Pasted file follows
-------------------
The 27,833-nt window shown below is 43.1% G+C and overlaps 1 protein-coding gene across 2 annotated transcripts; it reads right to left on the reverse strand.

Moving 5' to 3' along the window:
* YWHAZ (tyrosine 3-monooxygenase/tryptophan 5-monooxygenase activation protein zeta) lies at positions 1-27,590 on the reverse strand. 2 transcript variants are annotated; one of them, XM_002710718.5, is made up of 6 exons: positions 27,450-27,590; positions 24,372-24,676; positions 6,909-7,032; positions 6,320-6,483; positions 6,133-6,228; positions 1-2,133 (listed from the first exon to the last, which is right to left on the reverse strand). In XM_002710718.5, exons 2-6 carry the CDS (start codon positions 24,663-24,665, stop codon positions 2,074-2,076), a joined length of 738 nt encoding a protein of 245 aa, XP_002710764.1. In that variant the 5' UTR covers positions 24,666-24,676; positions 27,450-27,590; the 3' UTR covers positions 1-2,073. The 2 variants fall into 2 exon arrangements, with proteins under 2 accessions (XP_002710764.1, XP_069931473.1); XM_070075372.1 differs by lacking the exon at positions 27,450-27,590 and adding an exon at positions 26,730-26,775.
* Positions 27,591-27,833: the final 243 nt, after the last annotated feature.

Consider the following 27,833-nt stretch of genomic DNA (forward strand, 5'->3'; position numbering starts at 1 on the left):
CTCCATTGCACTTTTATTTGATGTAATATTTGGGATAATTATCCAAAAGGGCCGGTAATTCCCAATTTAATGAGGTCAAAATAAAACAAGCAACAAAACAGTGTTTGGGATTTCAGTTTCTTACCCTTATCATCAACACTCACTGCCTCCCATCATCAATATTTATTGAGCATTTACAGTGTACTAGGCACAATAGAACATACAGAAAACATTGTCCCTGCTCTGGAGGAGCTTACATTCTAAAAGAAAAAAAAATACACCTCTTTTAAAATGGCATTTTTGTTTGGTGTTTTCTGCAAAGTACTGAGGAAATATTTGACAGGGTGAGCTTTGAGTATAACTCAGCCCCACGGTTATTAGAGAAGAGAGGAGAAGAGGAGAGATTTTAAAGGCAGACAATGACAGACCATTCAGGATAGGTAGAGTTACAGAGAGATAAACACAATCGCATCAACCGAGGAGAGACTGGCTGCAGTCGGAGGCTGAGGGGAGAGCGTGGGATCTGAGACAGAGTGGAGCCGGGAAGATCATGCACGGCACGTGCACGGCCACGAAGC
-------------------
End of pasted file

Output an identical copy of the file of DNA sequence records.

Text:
The 27,833-nt window shown below is 43.1% G+C and overlaps 1 protein-coding gene across 2 annotated transcripts; it reads right to left on the reverse strand.

Moving 5' to 3' along the window:
* YWHAZ (tyrosine 3-monooxygenase/tryptophan 5-monooxygenase activation protein zeta) lies at positions 1-27,590 on the reverse strand. 2 transcript variants are annotated; one of them, XM_002710718.5, is made up of 6 exons: positions 27,450-27,590; positions 24,372-24,676; positions 6,909-7,032; positions 6,320-6,483; positions 6,133-6,228; positions 1-2,133 (listed from the first exon to the last, which is right to left on the reverse strand). In XM_002710718.5, exons 2-6 carry the CDS (start codon positions 24,663-24,665, stop codon positions 2,074-2,076), a joined length of 738 nt encoding a protein of 245 aa, XP_002710764.1. In that variant the 5' UTR covers positions 24,666-24,676; positions 27,450-27,590; the 3' UTR covers positions 1-2,073. The 2 variants fall into 2 exon arrangements, with proteins under 2 accessions (XP_002710764.1, XP_069931473.1); XM_070075372.1 differs by lacking the exon at positions 27,450-27,590 and adding an exon at positions 26,730-26,775.
* Positions 27,591-27,833: the final 243 nt, after the last annotated feature.

Consider the following 27,833-nt stretch of genomic DNA (forward strand, 5'->3'; position numbering starts at 1 on the left):
CTCCATTGCACTTTTATTTGATGTAATATTTGGGATAATTATCCAAAAGGGCCGGTAATTCCCAATTTAATGAGGTCAAAATAAAACAAGCAACAAAACAGTGTTTGGGATTTCAGTTTCTTACCCTTATCATCAACACTCACTGCCTCCCATCATCAATATTTATTGAGCATTTACAGTGTACTAGGCACAATAGAACATACAGAAAACATTGTCCCTGCTCTGGAGGAGCTTACATTCTAAAAGAAAAAAAAATACACCTCTTTTAAAATGGCATTTTTGTTTGGTGTTTTCTGCAAAGTACTGAGGAAATATTTGACAGGGTGAGCTTTGAGTATAACTCAGCCCCACGGTTATTAGAGAAGAGAGGAGAAGAGGAGAGATTTTAAAGGCAGACAATGACAGACCATTCAGGATAGGTAGAGTTACAGAGAGATAAACACAATCGCATCAACCGAGGAGAGACTGGCTGCAGTCGGAGGCTGAGGGGAGAGCGTGGGATCTGAGACAGAGTGGAGCCGGGAAGATCATGCACGGCACGTGCACGGCCACGAAGC